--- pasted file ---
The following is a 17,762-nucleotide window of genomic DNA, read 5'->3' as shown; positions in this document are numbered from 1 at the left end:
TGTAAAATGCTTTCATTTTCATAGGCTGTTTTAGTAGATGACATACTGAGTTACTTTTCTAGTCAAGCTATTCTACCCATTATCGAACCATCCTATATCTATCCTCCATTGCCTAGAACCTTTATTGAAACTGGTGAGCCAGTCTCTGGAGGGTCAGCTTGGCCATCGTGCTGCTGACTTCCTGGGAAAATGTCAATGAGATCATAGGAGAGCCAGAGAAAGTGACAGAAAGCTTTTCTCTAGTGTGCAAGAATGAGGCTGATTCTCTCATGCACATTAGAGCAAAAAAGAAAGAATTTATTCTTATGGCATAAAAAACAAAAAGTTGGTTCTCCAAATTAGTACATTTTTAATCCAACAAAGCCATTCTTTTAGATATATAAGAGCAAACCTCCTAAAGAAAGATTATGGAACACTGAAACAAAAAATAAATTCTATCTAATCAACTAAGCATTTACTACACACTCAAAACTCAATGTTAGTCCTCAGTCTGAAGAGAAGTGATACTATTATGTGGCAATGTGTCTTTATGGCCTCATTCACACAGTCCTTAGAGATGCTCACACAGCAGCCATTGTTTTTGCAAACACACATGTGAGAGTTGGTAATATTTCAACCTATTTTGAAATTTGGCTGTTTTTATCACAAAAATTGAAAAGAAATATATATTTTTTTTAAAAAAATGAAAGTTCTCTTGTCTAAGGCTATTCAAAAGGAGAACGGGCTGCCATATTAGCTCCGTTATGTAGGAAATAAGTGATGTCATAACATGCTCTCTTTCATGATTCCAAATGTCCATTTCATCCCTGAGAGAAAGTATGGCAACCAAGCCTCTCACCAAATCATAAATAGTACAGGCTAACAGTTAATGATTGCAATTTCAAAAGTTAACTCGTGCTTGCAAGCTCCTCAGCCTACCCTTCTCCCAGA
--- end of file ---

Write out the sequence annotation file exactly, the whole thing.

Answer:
The following is a 17,762-nucleotide window of genomic DNA, read 5'->3' as shown; positions in this document are numbered from 1 at the left end:
TGTAAAATGCTTTCATTTTCATAGGCTGTTTTAGTAGATGACATACTGAGTTACTTTTCTAGTCAAGCTATTCTACCCATTATCGAACCATCCTATATCTATCCTCCATTGCCTAGAACCTTTATTGAAACTGGTGAGCCAGTCTCTGGAGGGTCAGCTTGGCCATCGTGCTGCTGACTTCCTGGGAAAATGTCAATGAGATCATAGGAGAGCCAGAGAAAGTGACAGAAAGCTTTTCTCTAGTGTGCAAGAATGAGGCTGATTCTCTCATGCACATTAGAGCAAAAAAGAAAGAATTTATTCTTATGGCATAAAAAACAAAAAGTTGGTTCTCCAAATTAGTACATTTTTAATCCAACAAAGCCATTCTTTTAGATATATAAGAGCAAACCTCCTAAAGAAAGATTATGGAACACTGAAACAAAAAATAAATTCTATCTAATCAACTAAGCATTTACTACACACTCAAAACTCAATGTTAGTCCTCAGTCTGAAGAGAAGTGATACTATTATGTGGCAATGTGTCTTTATGGCCTCATTCACACAGTCCTTAGAGATGCTCACACAGCAGCCATTGTTTTTGCAAACACACATGTGAGAGTTGGTAATATTTCAACCTATTTTGAAATTTGGCTGTTTTTATCACAAAAATTGAAAAGAAATATATATTTTTTTTAAAAAAATGAAAGTTCTCTTGTCTAAGGCTATTCAAAAGGAGAACGGGCTGCCATATTAGCTCCGTTATGTAGGAAATAAGTGATGTCATAACATGCTCTCTTTCATGATTCCAAATGTCCATTTCATCCCTGAGAGAAAGTATGGCAACCAAGCCTCTCACCAAATCATAAATAGTACAGGCTAACAGTTAATGATTGCAATTTCAAAAGTTAACTCGTGCTTGCAAGCTCCTCAGCCTACCCTTCTCCCAGA